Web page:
‘Introduction to Pointcloudmetry’ is the title of the new book by Mathias Lemmens, former editor-in-chief of GIM International. Despite the in-depth text, it is a clearly and accessibly presented book treating the major concepts of point clouds generated by laser scanning as well as overlapping photogrammetric images. In the publication, Lemmens discusses various aspects that come into play when working with point clouds derived from laser scanning and photogrammetry.
Introduction to Pointcloudmetry will be essential reading for everyone working in the sphere of geomatics, geography, GIS and the application of geospatial science. The diverse applications of point clouds reflect the relevance to engineers and scientists in a multitude of disciplines, such as civil engineering, planning, architecture, oceanography, forestry, geography, surveying, software engineering and many more. Moreover, the information provided in the book is also very useful for the growing number of people who have no background in geoinformation technology but nevertheless have to deal with this topic in their daily work.
Point Cloud Processing Steps
“It is my sincere hope that my book helps to spread the essential knowledge about the core idiosyncrasies and unparalleled potential of point cloud technology – a technology for which I have coined the term ‘pointcloudmetry’,” states Lemmens. “This book is also intended to make ordinary and occasional point cloud users aware of the manipulations and conversions that a point cloud may have undergone from raw acquisition to the datasets visualized on the computer screen. For example, when the user buys or downloads a DEM for free under open data, the key question to ask is: Which processing steps did the dataset go through before it landed on my hard drive or on the cloud server?”
Lemmens continues: “Is the original point cloud as provided by the contractor who conducted the survey, or has the dataset undergone processing steps such as ground filtering to contain only the bare ground surface? Has the point cloud been manually edited to remove erroneous ground points, or have automated filtering techniques been used? It is important to be aware that point clouds have undergone a series of processing steps before reaching the analyst’s computer screen. This book is an indispensable aid to arrive at the required levels of knowledge,” he concludes.
Legacy and Inspiration
Mathias Lemmens was an editor of GIM International until December 2020 and has written over 500 articles in the fields of photogrammetry, remote sensing, computer vision and Lidar. His popular textbook Geoinformation – Technologies, Applications and The Environment offers a unique and in-depth overview of geomatics. In 2019, he followed this up with the textbook Points on the Landscape – Twenty Years of Geomatics Developments in a Globalizing Society.
In fact, in his farewell interview when stepping down from GIM International after 23 years, Lemmens hinted that he was working on the book, stating: “I regard it as my legacy and hope it inspires students and practitioners.”
The book Introduction to Pointcloudmetry is subdivided into four parts. Part I, titled ‘Embrace Light’ and consisting of three chapters, focuses on preliminaries and fundamentals. It introduces the characterization of point clouds, the basics of georeferencing, and discusses the jeopardy of injudicious application of sophisticated technology. The elementary source of the generation of point clouds is light. Therefore, it is important to have basic insight into the characteristics of electromagnetic energy, which is the subject of Chapter 2, before Chapter 3 further zooms in on a man-made type of electromagnetic energy: laser light.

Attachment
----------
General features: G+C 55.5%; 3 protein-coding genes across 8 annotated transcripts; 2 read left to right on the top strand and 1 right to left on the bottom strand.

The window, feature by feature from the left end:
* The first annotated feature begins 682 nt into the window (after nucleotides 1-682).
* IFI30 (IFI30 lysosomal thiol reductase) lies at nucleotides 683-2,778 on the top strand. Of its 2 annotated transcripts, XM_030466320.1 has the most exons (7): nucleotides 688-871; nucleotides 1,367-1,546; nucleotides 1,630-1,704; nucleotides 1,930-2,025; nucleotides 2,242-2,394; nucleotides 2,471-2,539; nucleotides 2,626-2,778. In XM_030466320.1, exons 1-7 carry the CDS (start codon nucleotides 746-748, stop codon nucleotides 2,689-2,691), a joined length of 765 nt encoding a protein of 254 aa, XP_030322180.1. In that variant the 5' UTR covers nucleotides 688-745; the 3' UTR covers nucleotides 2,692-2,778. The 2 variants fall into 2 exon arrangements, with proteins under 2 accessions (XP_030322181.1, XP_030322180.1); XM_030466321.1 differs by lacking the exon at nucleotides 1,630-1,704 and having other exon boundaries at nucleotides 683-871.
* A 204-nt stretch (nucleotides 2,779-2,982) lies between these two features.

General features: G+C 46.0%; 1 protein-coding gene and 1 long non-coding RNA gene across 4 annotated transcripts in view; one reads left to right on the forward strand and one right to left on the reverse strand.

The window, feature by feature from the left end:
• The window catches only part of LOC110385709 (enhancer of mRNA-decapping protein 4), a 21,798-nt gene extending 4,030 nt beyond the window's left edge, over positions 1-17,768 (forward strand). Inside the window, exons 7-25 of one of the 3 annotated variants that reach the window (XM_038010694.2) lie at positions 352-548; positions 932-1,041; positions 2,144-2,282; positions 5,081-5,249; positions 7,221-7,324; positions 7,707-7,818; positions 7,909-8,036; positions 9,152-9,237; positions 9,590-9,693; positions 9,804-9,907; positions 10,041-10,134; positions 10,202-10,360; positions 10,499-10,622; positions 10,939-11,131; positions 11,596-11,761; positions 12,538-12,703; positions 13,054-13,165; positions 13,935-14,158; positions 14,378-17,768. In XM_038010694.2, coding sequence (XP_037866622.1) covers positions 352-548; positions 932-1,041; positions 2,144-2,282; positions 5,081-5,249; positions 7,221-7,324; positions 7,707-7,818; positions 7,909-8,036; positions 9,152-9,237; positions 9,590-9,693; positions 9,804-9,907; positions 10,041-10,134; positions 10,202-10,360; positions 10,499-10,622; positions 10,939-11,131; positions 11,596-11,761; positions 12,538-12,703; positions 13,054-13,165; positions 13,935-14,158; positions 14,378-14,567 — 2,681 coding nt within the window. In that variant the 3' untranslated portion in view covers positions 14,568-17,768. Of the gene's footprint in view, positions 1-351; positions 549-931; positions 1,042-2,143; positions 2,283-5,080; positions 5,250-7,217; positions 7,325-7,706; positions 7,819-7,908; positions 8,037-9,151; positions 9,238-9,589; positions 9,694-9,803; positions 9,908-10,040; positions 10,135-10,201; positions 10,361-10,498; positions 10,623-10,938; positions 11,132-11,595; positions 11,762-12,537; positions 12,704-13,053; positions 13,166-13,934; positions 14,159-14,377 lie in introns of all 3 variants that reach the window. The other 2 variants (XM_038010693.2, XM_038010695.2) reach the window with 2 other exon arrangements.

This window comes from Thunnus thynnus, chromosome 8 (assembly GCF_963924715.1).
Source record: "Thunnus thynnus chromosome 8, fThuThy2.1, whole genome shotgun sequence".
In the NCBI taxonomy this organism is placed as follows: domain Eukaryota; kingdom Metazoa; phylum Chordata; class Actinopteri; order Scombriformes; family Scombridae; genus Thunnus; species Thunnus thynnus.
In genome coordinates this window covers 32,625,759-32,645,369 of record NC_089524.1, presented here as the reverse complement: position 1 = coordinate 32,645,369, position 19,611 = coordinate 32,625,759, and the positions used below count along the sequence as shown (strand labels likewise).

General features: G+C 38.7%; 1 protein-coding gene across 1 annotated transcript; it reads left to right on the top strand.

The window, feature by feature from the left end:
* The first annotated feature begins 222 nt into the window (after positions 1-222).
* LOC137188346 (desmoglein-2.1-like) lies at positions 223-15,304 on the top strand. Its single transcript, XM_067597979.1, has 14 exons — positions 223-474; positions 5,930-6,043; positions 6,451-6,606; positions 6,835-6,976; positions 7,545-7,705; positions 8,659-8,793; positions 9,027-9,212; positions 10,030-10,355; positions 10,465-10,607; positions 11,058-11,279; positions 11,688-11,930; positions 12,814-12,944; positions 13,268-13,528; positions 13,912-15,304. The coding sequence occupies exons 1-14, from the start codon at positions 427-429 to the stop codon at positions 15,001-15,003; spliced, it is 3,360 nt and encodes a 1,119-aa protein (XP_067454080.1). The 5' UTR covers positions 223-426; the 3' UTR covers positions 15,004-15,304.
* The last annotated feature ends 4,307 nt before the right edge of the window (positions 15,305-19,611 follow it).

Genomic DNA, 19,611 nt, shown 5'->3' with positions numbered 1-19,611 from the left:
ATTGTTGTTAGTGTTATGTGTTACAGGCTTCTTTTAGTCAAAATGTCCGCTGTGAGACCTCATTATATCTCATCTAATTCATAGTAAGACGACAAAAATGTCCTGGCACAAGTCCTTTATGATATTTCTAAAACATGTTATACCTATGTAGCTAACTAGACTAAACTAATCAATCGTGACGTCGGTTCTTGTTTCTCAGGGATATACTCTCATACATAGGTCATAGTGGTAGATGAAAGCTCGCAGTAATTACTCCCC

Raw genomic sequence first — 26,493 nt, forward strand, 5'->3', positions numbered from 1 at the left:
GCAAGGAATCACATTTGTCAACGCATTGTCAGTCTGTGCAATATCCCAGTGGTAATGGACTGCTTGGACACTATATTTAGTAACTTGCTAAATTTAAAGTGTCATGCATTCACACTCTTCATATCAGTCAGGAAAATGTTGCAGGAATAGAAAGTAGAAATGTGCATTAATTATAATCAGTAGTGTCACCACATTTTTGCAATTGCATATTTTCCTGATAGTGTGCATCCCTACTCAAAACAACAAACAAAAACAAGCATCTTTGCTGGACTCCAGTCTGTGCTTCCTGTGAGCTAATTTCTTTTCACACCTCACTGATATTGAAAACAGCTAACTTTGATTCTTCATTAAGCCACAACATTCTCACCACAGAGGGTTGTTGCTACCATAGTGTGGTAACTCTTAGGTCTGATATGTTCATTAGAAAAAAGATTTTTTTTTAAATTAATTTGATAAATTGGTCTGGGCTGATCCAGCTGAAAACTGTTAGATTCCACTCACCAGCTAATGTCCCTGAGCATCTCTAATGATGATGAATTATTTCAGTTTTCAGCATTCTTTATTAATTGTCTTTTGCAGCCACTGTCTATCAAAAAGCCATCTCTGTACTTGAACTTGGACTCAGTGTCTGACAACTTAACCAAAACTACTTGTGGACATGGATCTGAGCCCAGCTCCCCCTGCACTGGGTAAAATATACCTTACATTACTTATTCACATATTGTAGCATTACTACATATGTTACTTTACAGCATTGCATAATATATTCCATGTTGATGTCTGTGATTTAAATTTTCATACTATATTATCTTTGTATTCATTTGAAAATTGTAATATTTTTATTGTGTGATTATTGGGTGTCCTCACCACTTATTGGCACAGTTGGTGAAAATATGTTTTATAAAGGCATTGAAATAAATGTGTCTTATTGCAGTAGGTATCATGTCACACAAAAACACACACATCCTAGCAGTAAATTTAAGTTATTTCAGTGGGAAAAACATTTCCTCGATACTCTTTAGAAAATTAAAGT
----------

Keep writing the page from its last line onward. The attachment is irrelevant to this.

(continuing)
Part II, titled ‘Acquisition of Point Clouds’, focuses on the sensors and technologies to acquire point clouds from overlapping images as well as from laser scanners. Chapter 4 considers the derivation of point clouds from overlapping images. The depiction of the basics of laser scanning is distributed over two chapters. Chapter 5 considers the technologies of laser scanners mounted on aircraft, called airborne Lidar, while Chapter 6 focuses on laser scanners mounted on ground-based platforms such as cars. Extracting meaningful information from camera data and laser data starts with a good survey. Under the heading ‘Survey Peculiarities’, Chapter 7 discusses issues related to bringing sensors to work.
Part III, called ‘2.5D Mapping from Point Clouds’, focuses on the generation of DEMs in three chapters. Chapter 8 aims to provide a basic insight into how terrain surfaces are represented in numbers so that calculations can be carried out using a GIS or other software. Chapter 9 addresses the topic of computing height values of unmeasured points on the terrain surface from measured points, a process called interpolation. Chapter 10 considers the binary classification problem of separating bare ground points from buildings, vegetation and other ground points. This classification problem is usually indicated by the term ‘ground filtering’.
The last part of the book, Part IV, focuses on ‘3D Mapping from Point Clouds’. Feature extraction is a basic step in the 3D mapping process and this topic is addressed in Chapter 11. The theoretical concepts of pointcloudmetry can only be deployed in practice by virtue of the existence of dedicated point cloud processing software. Chapter 12 briefly explores the characteristics and properties of software developed for processing geo-related point clouds. In the final chapter of his book, Chapter 13, Lemmens presents a wide variety of applications of point clouds under the heading ‘Pilot Studies and Applications’.
The book is published by Whittles Publishing and can be ordered here.
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